the week's fourteen PALLAS'S WARBLERS arrive: two were in
Lincolnshire (at Donna Nook and Humberston Fitties) with singles
at Flamborough Head, on Holy Island and at Collieston
(Aberdeenshire). Aberdeenshire and Northumberland grabbed another
one each on 23rd, at Balmedie and Beal respectively, while one
was found at Finstown (Orkney) on the same day. On 24th, it was
Hope Point in Kent that welcomed this ever-glorious little
far-flung visitor, and on 25th one was found at Denburn Wood,
Crail (Fife), with Norfolk's second of the autumn appearing at
Hopton-on-Sea on 26th. The same date saw another Pallas's arrive
in Fife, at Balcomie Castle, and on 27th one was in The Parsonage
on St. Agnes and another was in Worthing (West Sussex). A
ess Muir on 23rd and a possible was reported on Tresco on 26th.

The identity of a GREENISH WARBLER found at Church Cove on the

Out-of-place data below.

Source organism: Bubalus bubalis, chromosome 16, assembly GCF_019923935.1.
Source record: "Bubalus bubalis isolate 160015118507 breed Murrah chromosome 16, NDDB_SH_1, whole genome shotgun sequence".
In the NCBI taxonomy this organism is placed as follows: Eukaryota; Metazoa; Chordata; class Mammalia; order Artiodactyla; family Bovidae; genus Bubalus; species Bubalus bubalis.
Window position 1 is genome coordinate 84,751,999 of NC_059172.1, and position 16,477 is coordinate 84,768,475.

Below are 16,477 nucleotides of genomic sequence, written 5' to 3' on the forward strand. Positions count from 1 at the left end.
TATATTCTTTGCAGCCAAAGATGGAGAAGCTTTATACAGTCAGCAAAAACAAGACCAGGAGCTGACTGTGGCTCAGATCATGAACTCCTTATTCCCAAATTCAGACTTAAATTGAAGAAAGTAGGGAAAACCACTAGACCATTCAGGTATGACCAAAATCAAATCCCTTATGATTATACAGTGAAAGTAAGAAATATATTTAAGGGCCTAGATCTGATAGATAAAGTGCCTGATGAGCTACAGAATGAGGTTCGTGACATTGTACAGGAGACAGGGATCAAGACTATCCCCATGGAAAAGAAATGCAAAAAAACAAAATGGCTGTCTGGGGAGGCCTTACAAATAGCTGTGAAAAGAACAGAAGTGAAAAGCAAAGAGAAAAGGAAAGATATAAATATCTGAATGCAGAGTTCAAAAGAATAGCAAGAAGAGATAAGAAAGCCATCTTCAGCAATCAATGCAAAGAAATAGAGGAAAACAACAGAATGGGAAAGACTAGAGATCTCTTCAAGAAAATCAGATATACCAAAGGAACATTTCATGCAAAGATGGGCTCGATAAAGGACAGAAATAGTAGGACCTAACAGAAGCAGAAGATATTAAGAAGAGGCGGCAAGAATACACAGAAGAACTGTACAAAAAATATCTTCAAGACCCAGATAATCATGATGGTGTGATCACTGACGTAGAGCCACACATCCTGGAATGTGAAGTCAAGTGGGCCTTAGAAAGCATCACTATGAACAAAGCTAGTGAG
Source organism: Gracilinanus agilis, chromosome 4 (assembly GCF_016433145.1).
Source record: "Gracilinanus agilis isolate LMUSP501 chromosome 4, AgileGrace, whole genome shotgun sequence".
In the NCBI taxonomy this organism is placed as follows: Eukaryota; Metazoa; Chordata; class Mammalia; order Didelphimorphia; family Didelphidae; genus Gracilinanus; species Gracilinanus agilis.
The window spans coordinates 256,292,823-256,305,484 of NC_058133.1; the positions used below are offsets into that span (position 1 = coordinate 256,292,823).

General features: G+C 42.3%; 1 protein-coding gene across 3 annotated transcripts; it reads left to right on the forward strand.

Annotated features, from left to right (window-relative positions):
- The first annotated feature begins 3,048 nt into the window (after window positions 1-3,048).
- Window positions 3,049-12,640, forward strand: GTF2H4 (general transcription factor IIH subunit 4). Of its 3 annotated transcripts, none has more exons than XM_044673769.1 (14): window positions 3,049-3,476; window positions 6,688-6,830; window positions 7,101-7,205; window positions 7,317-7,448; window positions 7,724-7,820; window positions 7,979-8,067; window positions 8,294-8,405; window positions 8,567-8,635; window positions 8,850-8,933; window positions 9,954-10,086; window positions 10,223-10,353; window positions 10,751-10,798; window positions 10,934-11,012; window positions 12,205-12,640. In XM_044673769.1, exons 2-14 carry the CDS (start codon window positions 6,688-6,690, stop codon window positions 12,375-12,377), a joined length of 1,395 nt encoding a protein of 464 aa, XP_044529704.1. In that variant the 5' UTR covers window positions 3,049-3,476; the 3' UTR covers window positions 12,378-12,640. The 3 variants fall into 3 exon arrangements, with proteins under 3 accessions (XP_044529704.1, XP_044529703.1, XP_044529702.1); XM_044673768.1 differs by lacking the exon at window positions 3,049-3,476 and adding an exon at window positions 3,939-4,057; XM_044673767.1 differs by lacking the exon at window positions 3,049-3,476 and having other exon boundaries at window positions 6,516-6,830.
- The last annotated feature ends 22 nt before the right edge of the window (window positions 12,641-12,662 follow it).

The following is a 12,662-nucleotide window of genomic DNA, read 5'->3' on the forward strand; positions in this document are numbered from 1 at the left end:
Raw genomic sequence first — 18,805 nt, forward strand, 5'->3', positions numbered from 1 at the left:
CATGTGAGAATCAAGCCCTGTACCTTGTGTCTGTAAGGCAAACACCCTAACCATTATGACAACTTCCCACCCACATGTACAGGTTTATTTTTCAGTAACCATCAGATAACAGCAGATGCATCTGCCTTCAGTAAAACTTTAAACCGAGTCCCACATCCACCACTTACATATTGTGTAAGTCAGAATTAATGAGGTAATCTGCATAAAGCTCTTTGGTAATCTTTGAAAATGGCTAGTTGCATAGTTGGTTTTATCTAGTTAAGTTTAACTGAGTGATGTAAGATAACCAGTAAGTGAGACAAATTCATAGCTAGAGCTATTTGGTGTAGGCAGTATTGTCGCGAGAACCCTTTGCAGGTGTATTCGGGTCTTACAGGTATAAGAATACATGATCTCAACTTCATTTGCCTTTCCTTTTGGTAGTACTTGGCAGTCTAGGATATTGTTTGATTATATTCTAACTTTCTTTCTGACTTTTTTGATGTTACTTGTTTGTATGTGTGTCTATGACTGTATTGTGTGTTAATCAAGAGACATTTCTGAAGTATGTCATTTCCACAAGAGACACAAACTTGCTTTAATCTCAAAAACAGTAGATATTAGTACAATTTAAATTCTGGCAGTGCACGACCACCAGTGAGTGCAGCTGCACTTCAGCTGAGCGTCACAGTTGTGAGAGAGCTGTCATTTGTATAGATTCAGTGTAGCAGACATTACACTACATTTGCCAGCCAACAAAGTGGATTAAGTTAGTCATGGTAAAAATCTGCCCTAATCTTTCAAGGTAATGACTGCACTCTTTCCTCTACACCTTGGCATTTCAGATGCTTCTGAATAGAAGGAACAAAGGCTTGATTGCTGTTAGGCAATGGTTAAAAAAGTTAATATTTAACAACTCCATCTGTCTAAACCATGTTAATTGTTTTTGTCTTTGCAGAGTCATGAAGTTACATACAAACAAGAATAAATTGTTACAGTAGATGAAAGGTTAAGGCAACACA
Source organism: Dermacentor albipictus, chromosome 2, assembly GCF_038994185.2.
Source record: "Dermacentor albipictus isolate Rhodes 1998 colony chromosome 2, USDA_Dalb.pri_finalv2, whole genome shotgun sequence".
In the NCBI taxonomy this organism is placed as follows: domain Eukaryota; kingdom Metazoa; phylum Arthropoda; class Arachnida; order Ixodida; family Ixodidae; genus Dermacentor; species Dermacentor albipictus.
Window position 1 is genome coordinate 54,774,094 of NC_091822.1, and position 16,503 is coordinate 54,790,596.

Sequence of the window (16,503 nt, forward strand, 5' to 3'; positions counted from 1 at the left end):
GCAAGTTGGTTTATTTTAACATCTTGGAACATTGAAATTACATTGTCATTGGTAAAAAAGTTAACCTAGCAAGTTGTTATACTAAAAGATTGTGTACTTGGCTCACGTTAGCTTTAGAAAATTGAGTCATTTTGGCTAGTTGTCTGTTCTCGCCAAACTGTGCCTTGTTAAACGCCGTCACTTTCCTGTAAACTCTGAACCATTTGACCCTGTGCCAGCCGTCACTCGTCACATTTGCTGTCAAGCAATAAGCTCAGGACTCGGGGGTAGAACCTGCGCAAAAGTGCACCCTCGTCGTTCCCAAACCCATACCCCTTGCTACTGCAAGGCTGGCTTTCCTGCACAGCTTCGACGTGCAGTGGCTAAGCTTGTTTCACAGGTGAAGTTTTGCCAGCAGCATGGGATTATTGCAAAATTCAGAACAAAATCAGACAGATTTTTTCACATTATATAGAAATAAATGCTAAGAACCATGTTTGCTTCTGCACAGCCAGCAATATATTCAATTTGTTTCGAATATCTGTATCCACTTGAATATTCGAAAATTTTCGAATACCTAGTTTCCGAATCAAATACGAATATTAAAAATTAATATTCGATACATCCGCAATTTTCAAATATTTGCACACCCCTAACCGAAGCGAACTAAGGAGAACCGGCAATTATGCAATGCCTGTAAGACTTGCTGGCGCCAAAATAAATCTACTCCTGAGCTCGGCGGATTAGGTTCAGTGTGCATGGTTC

Lizard (Cornwall) on 28th was the subject of some debate as the
day progressed. Such a late date was always going to be a talking
point, and by close of play GREEN WARBLER was being suggested as
a possibility; the only accepted record remains the bird seen on
Scilly in the autumn of 1983.

Six or seven RED-BREASTED FLYCATCHERS were found this week: the
first was on Cape Clear Island (Cork) on 23rd (with one there on
26th as well) and was followed by two on 24th, at Cove Bay
(Aberdeenshire) and Swining (Shetland), two on 25th, at Carne
(Wexford) and Cruden Bay (also in Aberdeenshire) and then, back
on Shetland, one at Levenwick on 27th.

A male PENDULINE TIT was seen at Strumpshaw Fen (Norfolk) on 22nd